James Moore: Does Playtech want join the big boys' club?
James Moore is the Independent's Associate Business Editor and writes the Outlook City comment column from Tuesday to Friday. He also has a keen interest in disability issues and when not attempting to further injure himself playing wheelchair basketball.
Wednesday 18 April 2012
Outlook Is Playtech playing fast and loose with its investors?
It is certainly giving that impression. Yesterday the software company unveiled a "memorandum of understanding" to pay €95m (£78m) for businesses owned by its founder and biggest shareholder, the Israeli billionaire Teddy Sagi.
Oh, and it also wants to buy (or lease) a building from him (or an entity connected to him in regulatory announcement speak). And appoint him as an adviser, although the latter will only cost a euro (so about tuppence given the way that currency is going).
Now both deals may ultimately turn out to be good ones. The company's board might have looked at Mr Sagi's offering and said wow! This is a steal! Yes please! And office space is always handy (we'll leave aside the fact that most companies prefer to rent it).
But financial information beyond an assurance that social gaming is going to be the next big thing, is thin on the ground and, well, it just looks odd. Especially for a business that wants to join the grown ups on the FTSE 250 index.
The company says the announcement itself is evidence of it being strictly above board. Had it stayed with the kids on the Aim market it needn't have said anything until the deal was all but done.
Which isn't really the point. Moving on to the FTSE 250 brings enhanced visibility, the possibility of blue-chip investors and (crucially) credibility. It's just that those investors are (finally) beginning to ask questions having got their fingers burnt on a number of overseas businesses with, shall we put this delicately now, governance issues.
This isn't the first time that Playtech has raised eyebrows, and the way its shares reacted yesterday tells its own story. It has a choice to make: become a legitimate member of the big boys' club or get lumped in with some of those mining companies from former Soviet states with lots of those "issues".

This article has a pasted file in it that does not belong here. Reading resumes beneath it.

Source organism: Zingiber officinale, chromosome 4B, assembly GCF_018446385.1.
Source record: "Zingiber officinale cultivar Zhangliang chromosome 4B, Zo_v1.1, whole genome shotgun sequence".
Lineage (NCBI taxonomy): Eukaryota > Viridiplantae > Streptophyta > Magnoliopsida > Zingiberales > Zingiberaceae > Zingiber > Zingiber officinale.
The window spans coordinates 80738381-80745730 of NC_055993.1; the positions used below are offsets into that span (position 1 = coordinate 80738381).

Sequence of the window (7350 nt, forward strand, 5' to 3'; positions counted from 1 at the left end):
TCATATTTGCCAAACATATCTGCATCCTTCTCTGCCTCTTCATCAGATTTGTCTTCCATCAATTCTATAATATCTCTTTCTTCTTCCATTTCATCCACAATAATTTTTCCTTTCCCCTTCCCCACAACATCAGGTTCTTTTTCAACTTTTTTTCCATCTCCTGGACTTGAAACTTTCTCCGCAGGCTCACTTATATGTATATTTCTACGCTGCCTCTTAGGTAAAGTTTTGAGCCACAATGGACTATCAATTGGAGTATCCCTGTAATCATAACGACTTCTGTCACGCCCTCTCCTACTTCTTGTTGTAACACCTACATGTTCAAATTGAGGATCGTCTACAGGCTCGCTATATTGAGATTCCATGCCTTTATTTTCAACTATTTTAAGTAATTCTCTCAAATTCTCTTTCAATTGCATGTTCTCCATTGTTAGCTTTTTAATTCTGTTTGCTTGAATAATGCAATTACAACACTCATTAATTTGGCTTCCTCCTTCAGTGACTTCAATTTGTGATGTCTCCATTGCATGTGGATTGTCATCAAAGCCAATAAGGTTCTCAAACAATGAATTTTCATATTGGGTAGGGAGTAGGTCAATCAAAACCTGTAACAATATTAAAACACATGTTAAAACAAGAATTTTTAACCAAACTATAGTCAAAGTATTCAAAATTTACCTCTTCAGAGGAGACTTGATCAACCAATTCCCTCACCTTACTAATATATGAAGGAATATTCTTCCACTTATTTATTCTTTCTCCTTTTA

Is Playtech a grown-up plc or just a toy of Mr Sagi's? That question is only going to get louder from here on in.
- 1 The difference between a migrant and refugee, in one sentence
- 2 Miley Cyrus calls out hypocrisy of women’s nipples being taboo
- 3 Celebrity Big Brother 2015: Tila Tequila kicked off show after 'describing Hitler as a good man'
- 4 iPhone 5c to be discontinued, no iPhone 6c to replace it
- 5 Blood Moon and Supermoon: September to bring brightest – and dimmest – full Moon of the year on same night
The difference between a migrant and refugee, in one sentence
Spain accused of 'provocation' after letting Russian submarine refuel off Gibraltar
Allonautilus scrobiculatus: World's 'rarest' creature spotted for only the third time ever
Miley Cyrus calls out hypocrisy of women’s nipples being taboo
Celebrity Big Brother 2015: Tila Tequila kicked off show after 'describing Hitler as a good man'
Climate change: 2015 will be the hottest year on record 'by a mile', experts say
Labour leadership: Jeremy Corbyn accused of 'deluding' young supporters with 'claptrap'
'Women only' train carriages: Jeremy Corbyn unveils radical move to tackle public harassment
Black holes are a passage to another universe, says Stephen Hawking
Iain Duncan Smith 'should resign over disability benefit death figures', says Jeremy Corbyn
Iain Duncan Smith calls for urgent ESA overhaul as part of drive to cut down welfare costs
iJobs Money & Business
£25000 - £30000 per annum: Recruitment Genius: From modest beginnings the comp...
£35000 - £40000 per annum: Recruitment Genius: From modest beginnings the comp...
£15000 - £65000 per annum: Recruitment Genius: This is an exciting opportunity...
£18000 - £20000 per annum: Recruitment Genius: This is a fantastic opportunity...